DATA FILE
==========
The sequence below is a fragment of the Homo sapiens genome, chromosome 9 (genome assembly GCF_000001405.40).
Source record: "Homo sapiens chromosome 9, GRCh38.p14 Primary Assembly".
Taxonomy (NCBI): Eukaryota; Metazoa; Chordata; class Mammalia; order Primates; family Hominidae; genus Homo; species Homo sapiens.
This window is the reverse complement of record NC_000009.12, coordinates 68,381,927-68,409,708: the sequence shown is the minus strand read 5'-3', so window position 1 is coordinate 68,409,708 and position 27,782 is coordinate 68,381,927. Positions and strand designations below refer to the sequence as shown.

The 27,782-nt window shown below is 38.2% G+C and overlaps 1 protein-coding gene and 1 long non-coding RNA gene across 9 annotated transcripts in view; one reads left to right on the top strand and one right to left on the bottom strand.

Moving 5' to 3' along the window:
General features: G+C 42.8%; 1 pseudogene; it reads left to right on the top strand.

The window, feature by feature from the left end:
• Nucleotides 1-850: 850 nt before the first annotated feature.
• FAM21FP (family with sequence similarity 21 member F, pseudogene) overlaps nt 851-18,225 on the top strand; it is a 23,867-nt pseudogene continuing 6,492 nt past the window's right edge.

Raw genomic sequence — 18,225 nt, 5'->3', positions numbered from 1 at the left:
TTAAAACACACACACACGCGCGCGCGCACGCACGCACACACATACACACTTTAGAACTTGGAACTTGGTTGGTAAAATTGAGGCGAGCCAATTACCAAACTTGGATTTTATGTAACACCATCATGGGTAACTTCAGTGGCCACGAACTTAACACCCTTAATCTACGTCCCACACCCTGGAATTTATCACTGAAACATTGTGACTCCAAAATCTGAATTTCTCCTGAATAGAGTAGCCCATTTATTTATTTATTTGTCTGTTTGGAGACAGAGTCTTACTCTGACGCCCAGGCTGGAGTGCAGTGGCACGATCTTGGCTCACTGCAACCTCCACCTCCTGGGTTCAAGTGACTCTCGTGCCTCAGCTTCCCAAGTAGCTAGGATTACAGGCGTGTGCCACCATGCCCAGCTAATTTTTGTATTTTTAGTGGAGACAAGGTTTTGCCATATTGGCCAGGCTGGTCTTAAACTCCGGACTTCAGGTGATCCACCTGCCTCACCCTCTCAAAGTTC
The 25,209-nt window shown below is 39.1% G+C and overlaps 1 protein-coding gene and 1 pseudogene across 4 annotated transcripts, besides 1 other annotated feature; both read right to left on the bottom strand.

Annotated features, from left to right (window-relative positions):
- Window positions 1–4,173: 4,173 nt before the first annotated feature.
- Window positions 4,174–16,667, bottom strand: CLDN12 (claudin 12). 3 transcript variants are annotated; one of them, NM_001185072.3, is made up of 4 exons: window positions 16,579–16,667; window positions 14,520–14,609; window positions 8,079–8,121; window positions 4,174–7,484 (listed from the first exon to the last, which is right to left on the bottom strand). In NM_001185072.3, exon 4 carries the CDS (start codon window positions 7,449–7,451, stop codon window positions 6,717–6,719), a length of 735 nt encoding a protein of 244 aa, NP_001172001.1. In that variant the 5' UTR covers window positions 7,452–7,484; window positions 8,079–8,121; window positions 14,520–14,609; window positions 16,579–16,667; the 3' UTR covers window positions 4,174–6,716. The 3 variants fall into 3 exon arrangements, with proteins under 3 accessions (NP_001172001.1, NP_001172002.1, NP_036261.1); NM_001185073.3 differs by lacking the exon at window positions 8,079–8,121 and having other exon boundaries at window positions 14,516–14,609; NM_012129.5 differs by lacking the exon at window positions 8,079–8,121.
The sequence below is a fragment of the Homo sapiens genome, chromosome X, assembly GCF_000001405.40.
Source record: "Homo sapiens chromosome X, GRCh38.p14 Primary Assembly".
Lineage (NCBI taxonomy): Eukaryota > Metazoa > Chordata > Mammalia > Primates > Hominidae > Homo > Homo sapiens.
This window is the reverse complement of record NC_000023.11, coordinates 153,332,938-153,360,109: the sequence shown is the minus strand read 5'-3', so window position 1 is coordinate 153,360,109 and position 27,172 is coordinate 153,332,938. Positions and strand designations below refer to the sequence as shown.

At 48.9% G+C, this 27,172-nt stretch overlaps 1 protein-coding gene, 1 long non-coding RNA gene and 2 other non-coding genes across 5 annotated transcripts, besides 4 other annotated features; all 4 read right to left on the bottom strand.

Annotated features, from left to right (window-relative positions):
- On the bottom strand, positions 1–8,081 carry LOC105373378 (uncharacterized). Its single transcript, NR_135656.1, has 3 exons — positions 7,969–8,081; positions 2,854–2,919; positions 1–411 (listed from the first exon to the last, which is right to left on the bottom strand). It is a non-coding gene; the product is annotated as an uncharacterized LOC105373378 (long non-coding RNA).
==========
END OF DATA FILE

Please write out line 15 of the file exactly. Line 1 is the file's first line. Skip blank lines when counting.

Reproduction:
- Window positions 1–4,173: 4,173 nt before the first annotated feature.